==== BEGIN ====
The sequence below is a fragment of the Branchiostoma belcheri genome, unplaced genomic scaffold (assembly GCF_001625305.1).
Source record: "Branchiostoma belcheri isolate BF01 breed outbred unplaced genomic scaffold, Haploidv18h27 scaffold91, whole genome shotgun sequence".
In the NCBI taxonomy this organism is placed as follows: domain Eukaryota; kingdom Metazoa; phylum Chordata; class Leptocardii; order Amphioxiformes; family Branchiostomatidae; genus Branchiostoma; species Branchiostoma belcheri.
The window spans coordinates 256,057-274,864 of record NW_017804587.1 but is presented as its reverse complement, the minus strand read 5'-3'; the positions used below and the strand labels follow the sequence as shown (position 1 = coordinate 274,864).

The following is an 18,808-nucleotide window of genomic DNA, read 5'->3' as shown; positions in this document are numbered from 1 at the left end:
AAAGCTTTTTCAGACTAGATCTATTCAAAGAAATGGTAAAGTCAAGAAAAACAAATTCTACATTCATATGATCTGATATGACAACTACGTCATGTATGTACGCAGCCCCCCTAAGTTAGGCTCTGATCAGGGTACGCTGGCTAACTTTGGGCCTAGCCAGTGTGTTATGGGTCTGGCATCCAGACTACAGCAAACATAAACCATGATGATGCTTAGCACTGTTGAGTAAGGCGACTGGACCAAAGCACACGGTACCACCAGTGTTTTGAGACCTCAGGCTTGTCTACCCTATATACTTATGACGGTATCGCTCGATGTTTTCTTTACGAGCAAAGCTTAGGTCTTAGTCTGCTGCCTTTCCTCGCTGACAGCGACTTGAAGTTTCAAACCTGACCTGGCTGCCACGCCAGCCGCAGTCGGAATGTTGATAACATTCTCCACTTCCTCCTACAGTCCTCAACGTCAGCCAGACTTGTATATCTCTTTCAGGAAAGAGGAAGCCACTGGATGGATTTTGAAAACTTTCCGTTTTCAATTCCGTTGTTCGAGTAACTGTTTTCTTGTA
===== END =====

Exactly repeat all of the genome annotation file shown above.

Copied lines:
The sequence below is a fragment of the Branchiostoma belcheri genome, unplaced genomic scaffold (assembly GCF_001625305.1).
Source record: "Branchiostoma belcheri isolate BF01 breed outbred unplaced genomic scaffold, Haploidv18h27 scaffold91, whole genome shotgun sequence".
In the NCBI taxonomy this organism is placed as follows: domain Eukaryota; kingdom Metazoa; phylum Chordata; class Leptocardii; order Amphioxiformes; family Branchiostomatidae; genus Branchiostoma; species Branchiostoma belcheri.
The window spans coordinates 256,057-274,864 of record NW_017804587.1 but is presented as its reverse complement, the minus strand read 5'-3'; the positions used below and the strand labels follow the sequence as shown (position 1 = coordinate 274,864).

The following is an 18,808-nucleotide window of genomic DNA, read 5'->3' as shown; positions in this document are numbered from 1 at the left end:
AAAGCTTTTTCAGACTAGATCTATTCAAAGAAATGGTAAAGTCAAGAAAAACAAATTCTACATTCATATGATCTGATATGACAACTACGTCATGTATGTACGCAGCCCCCCTAAGTTAGGCTCTGATCAGGGTACGCTGGCTAACTTTGGGCCTAGCCAGTGTGTTATGGGTCTGGCATCCAGACTACAGCAAACATAAACCATGATGATGCTTAGCACTGTTGAGTAAGGCGACTGGACCAAAGCACACGGTACCACCAGTGTTTTGAGACCTCAGGCTTGTCTACCCTATATACTTATGACGGTATCGCTCGATGTTTTCTTTACGAGCAAAGCTTAGGTCTTAGTCTGCTGCCTTTCCTCGCTGACAGCGACTTGAAGTTTCAAACCTGACCTGGCTGCCACGCCAGCCGCAGTCGGAATGTTGATAACATTCTCCACTTCCTCCTACAGTCCTCAACGTCAGCCAGACTTGTATATCTCTTTCAGGAAAGAGGAAGCCACTGGATGGATTTTGAAAACTTTCCGTTTTCAATTCCGTTGTTCGAGTAACTGTTTTCTTGTA